I never wanted to be a mom. It wasn't something I ever thought would happen until I fell madly in love with my husband—who knew very well he wanted children. While he was a natural at entertaining our nephews or our friends' kids, I would awkwardly try to interact with them, not really knowing what to say or do.

Our first pregnancy was a surprise, a much-wanted one but also a unicorn, "first try" kind of pregnancy. As my belly grew bigger, so did my insecurities. How do you even mom when you never saw motherhood in your future? I focused all my uncertainties on coming up with a plan for the delivery of my baby—which proved to be a terrible idea when my dreamed-of unmedicated vaginal birth turned into an emergency C-section. I couldn't even start motherhood the way I wanted, I thought. And that feeling happened again when I couldn't breastfeed and instead had to pump and bottle-feed. And once more, when all the stress from things not going my way turned into debilitating postpartum anxiety that left me not really enjoying my brand new baby.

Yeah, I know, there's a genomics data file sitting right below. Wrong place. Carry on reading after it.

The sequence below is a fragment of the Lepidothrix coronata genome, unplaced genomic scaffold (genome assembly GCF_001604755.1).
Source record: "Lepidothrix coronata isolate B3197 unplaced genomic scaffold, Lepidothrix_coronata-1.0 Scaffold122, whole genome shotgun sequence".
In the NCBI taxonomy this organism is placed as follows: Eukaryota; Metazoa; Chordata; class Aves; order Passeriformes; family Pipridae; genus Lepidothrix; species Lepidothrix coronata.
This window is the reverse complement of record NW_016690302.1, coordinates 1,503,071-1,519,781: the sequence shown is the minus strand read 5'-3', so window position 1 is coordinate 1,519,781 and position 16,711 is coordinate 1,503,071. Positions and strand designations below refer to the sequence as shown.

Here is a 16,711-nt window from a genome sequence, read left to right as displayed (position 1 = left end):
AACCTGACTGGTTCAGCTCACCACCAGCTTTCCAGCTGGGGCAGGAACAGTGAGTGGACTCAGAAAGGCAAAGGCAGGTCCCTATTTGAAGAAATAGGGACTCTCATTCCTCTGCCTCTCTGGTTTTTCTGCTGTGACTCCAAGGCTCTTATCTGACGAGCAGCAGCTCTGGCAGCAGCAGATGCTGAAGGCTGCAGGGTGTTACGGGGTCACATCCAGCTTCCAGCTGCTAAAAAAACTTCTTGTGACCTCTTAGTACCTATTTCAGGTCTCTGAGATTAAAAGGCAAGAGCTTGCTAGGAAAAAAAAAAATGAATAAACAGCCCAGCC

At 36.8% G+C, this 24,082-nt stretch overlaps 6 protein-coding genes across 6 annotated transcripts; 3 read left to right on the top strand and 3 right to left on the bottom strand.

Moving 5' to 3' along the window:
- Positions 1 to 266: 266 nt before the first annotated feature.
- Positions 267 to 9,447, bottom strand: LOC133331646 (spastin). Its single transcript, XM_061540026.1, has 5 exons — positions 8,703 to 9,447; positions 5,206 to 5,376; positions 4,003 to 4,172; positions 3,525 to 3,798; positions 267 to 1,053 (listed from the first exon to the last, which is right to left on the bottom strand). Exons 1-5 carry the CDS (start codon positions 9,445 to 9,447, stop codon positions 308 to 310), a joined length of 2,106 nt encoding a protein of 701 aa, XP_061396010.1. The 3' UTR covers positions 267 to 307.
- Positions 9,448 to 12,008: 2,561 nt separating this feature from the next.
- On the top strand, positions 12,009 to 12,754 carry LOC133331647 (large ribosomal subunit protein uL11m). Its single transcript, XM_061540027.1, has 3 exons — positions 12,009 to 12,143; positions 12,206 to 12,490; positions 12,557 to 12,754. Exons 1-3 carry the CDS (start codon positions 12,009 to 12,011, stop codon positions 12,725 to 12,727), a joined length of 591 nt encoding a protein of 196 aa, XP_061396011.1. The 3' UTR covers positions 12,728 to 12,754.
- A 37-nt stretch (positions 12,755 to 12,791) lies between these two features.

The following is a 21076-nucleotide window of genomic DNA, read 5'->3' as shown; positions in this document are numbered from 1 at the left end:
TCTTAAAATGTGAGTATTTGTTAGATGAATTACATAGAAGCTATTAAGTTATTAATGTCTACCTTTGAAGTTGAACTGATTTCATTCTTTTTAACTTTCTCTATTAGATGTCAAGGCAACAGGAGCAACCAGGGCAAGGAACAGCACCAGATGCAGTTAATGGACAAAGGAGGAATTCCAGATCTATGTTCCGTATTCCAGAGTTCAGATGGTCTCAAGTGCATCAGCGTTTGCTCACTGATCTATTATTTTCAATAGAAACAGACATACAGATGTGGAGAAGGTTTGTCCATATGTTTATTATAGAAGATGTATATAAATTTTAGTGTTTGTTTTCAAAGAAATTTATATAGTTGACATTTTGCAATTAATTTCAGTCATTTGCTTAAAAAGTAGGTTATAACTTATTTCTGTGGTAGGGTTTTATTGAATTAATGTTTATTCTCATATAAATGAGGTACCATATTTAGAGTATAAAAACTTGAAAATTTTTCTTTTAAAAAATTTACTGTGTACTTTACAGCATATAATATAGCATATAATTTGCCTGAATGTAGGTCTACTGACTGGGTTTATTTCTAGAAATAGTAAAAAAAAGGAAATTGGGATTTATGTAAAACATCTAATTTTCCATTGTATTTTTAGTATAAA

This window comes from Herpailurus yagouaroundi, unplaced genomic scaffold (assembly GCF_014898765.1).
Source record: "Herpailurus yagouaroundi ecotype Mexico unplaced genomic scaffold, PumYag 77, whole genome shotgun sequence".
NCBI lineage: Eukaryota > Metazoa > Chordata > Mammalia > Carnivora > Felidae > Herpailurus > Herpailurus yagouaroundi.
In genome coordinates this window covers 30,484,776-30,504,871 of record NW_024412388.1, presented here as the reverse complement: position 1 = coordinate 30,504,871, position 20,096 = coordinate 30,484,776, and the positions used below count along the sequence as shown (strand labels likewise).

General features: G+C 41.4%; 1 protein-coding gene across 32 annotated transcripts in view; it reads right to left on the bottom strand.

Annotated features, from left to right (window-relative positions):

As my baby grew, slowly so did my confidence that I could do this. When he would tumble to the ground while learning how to walk and only my hugs could calm him, I felt invincible. But on the nights he wouldn't sleep—whether because he was going through a regression, a leap, a teeth eruption or just a full moon—I would break down in tears to my husband telling him that he was a better parent than me.

Then I found out I was pregnant again, and that this time it was twins. I panicked. I really cannot do two babies at the same time. I kept repeating that to myself (and to my poor husband) at every single appointment we had because I was just terrified. He, of course, thought I could absolutely do it, and he got me through a very hard pregnancy.